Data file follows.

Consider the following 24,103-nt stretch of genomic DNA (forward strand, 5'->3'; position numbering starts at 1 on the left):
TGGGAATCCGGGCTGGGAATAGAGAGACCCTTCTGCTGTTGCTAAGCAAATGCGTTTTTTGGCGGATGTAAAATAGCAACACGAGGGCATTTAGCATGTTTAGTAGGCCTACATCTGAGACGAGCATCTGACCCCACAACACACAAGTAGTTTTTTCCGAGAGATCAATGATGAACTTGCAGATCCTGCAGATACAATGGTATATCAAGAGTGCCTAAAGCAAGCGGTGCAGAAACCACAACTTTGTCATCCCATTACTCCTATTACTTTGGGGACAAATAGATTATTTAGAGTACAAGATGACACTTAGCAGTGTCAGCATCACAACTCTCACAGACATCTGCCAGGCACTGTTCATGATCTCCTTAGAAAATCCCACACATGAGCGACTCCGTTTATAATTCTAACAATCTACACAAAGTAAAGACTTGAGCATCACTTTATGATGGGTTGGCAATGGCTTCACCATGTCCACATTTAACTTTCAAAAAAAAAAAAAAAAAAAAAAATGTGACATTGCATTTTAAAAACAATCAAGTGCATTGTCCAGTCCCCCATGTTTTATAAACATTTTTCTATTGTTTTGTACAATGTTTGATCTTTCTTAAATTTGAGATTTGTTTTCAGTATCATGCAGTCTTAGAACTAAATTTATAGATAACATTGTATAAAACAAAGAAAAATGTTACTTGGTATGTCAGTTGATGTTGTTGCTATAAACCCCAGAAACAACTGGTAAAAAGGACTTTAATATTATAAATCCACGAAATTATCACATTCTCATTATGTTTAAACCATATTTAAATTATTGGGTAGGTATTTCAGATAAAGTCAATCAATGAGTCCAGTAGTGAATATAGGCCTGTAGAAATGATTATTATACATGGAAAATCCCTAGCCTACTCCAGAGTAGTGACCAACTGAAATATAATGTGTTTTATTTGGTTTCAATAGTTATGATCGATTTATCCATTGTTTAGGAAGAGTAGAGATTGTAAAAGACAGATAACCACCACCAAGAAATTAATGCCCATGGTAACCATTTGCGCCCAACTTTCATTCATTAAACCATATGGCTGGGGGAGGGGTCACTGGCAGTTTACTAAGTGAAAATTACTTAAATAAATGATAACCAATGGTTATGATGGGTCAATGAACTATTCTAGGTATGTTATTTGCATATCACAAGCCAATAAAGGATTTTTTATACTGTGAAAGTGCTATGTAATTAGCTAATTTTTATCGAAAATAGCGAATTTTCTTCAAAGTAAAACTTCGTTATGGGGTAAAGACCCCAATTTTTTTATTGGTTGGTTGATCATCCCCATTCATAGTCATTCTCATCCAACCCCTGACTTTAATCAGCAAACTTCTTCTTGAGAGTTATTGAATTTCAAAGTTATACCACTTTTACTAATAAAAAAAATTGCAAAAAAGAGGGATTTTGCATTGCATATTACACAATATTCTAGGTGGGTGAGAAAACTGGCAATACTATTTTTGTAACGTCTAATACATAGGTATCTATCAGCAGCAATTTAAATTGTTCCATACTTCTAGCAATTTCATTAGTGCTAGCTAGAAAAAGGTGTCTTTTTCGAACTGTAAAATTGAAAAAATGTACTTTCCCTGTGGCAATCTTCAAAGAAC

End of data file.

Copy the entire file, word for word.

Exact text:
Consider the following 24,103-nt stretch of genomic DNA (forward strand, 5'->3'; position numbering starts at 1 on the left):
TGGGAATCCGGGCTGGGAATAGAGAGACCCTTCTGCTGTTGCTAAGCAAATGCGTTTTTTGGCGGATGTAAAATAGCAACACGAGGGCATTTAGCATGTTTAGTAGGCCTACATCTGAGACGAGCATCTGACCCCACAACACACAAGTAGTTTTTTCCGAGAGATCAATGATGAACTTGCAGATCCTGCAGATACAATGGTATATCAAGAGTGCCTAAAGCAAGCGGTGCAGAAACCACAACTTTGTCATCCCATTACTCCTATTACTTTGGGGACAAATAGATTATTTAGAGTACAAGATGACACTTAGCAGTGTCAGCATCACAACTCTCACAGACATCTGCCAGGCACTGTTCATGATCTCCTTAGAAAATCCCACACATGAGCGACTCCGTTTATAATTCTAACAATCTACACAAAGTAAAGACTTGAGCATCACTTTATGATGGGTTGGCAATGGCTTCACCATGTCCACATTTAACTTTCAAAAAAAAAAAAAAAAAAAAAAATGTGACATTGCATTTTAAAAACAATCAAGTGCATTGTCCAGTCCCCCATGTTTTATAAACATTTTTCTATTGTTTTGTACAATGTTTGATCTTTCTTAAATTTGAGATTTGTTTTCAGTATCATGCAGTCTTAGAACTAAATTTATAGATAACATTGTATAAAACAAAGAAAAATGTTACTTGGTATGTCAGTTGATGTTGTTGCTATAAACCCCAGAAACAACTGGTAAAAAGGACTTTAATATTATAAATCCACGAAATTATCACATTCTCATTATGTTTAAACCATATTTAAATTATTGGGTAGGTATTTCAGATAAAGTCAATCAATGAGTCCAGTAGTGAATATAGGCCTGTAGAAATGATTATTATACATGGAAAATCCCTAGCCTACTCCAGAGTAGTGACCAACTGAAATATAATGTGTTTTATTTGGTTTCAATAGTTATGATCGATTTATCCATTGTTTAGGAAGAGTAGAGATTGTAAAAGACAGATAACCACCACCAAGAAATTAATGCCCATGGTAACCATTTGCGCCCAACTTTCATTCATTAAACCATATGGCTGGGGGAGGGGTCACTGGCAGTTTACTAAGTGAAAATTACTTAAATAAATGATAACCAATGGTTATGATGGGTCAATGAACTATTCTAGGTATGTTATTTGCATATCACAAGCCAATAAAGGATTTTTTATACTGTGAAAGTGCTATGTAATTAGCTAATTTTTATCGAAAATAGCGAATTTTCTTCAAAGTAAAACTTCGTTATGGGGTAAAGACCCCAATTTTTTTATTGGTTGGTTGATCATCCCCATTCATAGTCATTCTCATCCAACCCCTGACTTTAATCAGCAAACTTCTTCTTGAGAGTTATTGAATTTCAAAGTTATACCACTTTTACTAATAAAAAAAATTGCAAAAAAGAGGGATTTTGCATTGCATATTACACAATATTCTAGGTGGGTGAGAAAACTGGCAATACTATTTTTGTAACGTCTAATACATAGGTATCTATCAGCAGCAATTTAAATTGTTCCATACTTCTAGCAATTTCATTAGTGCTAGCTAGAAAAAGGTGTCTTTTTCGAACTGTAAAATTGAAAAAATGTACTTTCCCTGTGGCAATCTTCAAAGAAC